By Fareed Zakaria
“Young French people need to go abroad, to work, to travel, to see how things can work differently in cultures and countries that don’t play by the same old rules — and then come back to France, and reinject some of the energy and enthusiasm they’ve absorbed to help reconcile the broader population with the global reality that France has shunned for far too long,” writes Felix Marquardt in the New York Times.
“Though it may be anathema to French pride that anyone would want to leave (and that evidently Ms. Merkel, France’s No. 1 partner and rival, agrees), young people voting with their feet and coming back with a new worldview could be the best thing to happen to France in 30 years.”
“If Mohamed Morsi falls or steps down, millions of Egyptians will view it as a victory. Perhaps he could be succeeded by a salvation government, and some kind of stable progress will ensue, though the Brotherhood can hardly be expected to quietly allow their project to dissolve around them, and it would likely mean the return of the army to a guiding role,” writes Evan Hill in the Globe and Mail.
“Revolutions come with chaos. History teaches us that many years may pass before a country comes out of such upheaval with a working government, satisfactory justice and reconciliation, and a consensus about national identity. But even in such a positive scenario, it is hard not to view the first two and a half years of Egypt’s revolution as a series of squandered promises.”
“The Republican Party finds itself in a bit of a political wilderness. By 2016, the GOP will have controlled the presidency for only eight of the past 24 years, a streak — and not the good kind — reminiscent of the one Democrats experienced in the 1980s and early 1990s,” argues Chris Cillizza in the Washington Post. “Why does that matter? Because it’s much easier to stay on the same team when there’s a single captain or coach pointing the way. Republicans lack that presence now and won’t have anything approximating that sort of leader until the 2016 presidential primary process concludes — at the earliest.”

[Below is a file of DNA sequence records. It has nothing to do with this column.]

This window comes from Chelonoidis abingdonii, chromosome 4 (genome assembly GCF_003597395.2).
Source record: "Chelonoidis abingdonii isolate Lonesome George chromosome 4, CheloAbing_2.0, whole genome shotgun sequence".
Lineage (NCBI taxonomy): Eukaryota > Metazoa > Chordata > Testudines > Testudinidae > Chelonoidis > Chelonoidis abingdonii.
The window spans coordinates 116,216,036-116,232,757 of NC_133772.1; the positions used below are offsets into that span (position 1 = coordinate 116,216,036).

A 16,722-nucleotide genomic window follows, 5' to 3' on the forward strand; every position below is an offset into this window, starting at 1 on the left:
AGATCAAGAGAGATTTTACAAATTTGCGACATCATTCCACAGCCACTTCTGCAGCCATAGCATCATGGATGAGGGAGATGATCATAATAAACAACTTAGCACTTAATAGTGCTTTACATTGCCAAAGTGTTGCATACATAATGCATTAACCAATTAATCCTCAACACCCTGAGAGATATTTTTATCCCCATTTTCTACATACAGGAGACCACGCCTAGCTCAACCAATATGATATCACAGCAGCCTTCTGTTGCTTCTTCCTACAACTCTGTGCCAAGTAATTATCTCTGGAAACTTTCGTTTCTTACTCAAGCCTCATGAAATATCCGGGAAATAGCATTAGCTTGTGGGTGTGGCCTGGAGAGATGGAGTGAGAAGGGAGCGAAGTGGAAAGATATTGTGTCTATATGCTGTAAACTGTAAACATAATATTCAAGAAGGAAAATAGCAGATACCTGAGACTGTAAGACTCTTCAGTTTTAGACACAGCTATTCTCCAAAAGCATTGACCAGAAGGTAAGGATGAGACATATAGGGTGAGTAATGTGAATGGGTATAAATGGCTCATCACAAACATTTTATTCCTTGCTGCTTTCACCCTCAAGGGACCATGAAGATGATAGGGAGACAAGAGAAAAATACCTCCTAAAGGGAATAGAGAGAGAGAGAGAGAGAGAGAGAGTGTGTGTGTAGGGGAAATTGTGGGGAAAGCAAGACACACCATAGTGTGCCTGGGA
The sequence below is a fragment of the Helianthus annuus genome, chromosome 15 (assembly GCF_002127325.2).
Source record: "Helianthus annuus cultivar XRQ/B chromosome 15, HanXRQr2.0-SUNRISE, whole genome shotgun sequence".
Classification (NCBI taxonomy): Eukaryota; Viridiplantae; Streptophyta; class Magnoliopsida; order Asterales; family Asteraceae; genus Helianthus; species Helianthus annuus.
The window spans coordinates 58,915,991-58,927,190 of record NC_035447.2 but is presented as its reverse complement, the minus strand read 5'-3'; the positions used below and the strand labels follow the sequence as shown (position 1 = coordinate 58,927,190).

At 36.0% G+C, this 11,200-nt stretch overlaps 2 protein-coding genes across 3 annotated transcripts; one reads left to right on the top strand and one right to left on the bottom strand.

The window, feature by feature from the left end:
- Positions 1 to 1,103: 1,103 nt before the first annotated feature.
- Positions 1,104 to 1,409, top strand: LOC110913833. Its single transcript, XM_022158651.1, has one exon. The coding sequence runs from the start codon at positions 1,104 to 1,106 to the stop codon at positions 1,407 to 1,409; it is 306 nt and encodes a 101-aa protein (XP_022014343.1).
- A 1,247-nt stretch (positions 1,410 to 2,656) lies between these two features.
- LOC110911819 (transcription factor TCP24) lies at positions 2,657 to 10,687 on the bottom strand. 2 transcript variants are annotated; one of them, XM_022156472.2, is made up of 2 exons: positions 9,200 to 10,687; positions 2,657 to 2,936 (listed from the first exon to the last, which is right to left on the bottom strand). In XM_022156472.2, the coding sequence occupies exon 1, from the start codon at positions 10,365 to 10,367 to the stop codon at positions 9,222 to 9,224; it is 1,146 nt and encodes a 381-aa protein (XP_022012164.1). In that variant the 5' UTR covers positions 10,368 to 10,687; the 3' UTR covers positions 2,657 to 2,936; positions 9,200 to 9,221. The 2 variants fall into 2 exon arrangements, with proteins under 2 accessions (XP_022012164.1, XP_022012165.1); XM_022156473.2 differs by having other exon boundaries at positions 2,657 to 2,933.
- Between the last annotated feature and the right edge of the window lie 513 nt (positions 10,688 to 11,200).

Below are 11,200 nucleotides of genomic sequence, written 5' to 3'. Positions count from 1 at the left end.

“In short: Don’t expect an increase in team play from House Republicans — on immigration, the debt ceiling or any of the other contentious fights that will come before Congress in the coming months. There will be lots of (political) isolation plays for the foreseeable future.”
“It was already evident in the first and second quarters of this year that growth in China and other emerging markets was slowing,” writes Nouriel Roubini in Slate. “This explains the underperformance of commodities and emerging-market equities even before the recent turmoil. But the Fed’s recent signals of an early exit from QE—together with stronger evidence of China’s slowdown and Chinese, Japanese, and European central bankers’ failure to provide the additional monetary easing that investors expected—dealt emerging markets an additional blow.”
“These countries have found themselves on the receiving end not only of a correction in commodity prices and equities, but also of a brutal re-pricing of currencies and both local- and foreign-currency fixed-income assets. Brazil and other countries that complained about “hot money” inflows and “currency wars,” have now suddenly gotten what they wished for: a likely early end of the Fed’s QE. The consequences—sharp capital-flow reversals that are now hitting all risky emerging-market assets—have not been pretty.”